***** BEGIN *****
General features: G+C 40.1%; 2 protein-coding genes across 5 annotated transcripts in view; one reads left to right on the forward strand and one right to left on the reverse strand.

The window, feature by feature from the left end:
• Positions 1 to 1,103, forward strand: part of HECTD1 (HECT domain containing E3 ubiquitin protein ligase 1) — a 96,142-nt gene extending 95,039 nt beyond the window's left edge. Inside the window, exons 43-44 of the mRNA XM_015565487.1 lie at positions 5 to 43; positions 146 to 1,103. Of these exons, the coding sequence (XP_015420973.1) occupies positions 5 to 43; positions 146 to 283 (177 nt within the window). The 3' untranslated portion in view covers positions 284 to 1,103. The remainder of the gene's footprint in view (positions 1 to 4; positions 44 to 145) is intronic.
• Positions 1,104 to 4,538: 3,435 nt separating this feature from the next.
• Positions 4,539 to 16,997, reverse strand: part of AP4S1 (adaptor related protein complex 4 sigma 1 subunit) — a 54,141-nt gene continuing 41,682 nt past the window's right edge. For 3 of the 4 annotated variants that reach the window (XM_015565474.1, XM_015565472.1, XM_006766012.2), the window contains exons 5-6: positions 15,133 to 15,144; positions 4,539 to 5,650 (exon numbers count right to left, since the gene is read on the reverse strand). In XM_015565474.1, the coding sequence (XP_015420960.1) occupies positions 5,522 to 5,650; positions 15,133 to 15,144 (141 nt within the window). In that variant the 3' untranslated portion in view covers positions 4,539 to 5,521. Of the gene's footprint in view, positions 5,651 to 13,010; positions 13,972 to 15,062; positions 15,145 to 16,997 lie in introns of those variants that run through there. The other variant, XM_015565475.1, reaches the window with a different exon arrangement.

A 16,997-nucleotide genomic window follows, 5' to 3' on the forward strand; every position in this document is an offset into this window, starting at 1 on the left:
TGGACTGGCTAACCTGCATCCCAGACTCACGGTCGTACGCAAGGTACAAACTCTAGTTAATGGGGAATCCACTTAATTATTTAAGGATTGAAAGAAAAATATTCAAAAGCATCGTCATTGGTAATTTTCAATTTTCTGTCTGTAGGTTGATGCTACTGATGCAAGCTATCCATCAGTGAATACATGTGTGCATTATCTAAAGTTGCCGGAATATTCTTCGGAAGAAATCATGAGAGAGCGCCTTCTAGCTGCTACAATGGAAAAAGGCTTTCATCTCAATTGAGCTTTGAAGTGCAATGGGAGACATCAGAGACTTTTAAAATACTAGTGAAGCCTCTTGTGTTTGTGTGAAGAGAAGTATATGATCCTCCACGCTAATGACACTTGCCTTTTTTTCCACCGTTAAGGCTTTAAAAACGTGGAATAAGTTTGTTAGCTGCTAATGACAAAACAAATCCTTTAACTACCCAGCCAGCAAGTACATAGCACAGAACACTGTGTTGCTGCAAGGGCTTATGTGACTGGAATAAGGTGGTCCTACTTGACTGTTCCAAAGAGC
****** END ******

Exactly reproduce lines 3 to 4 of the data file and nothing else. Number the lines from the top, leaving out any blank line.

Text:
• Positions 1 to 1,103, forward strand: part of HECTD1 (HECT domain containing E3 ubiquitin protein ligase 1) — a 96,142-nt gene extending 95,039 nt beyond the window's left edge. Inside the window, exons 43-44 of the mRNA XM_015565487.1 lie at positions 5 to 43; positions 146 to 1,103. Of these exons, the coding sequence (XP_015420973.1) occupies positions 5 to 43; positions 146 to 283 (177 nt within the window). The 3' untranslated portion in view covers positions 284 to 1,103. The remainder of the gene's footprint in view (positions 1 to 4; positions 44 to 145) is intronic.
• Positions 1,104 to 4,538: 3,435 nt separating this feature from the next.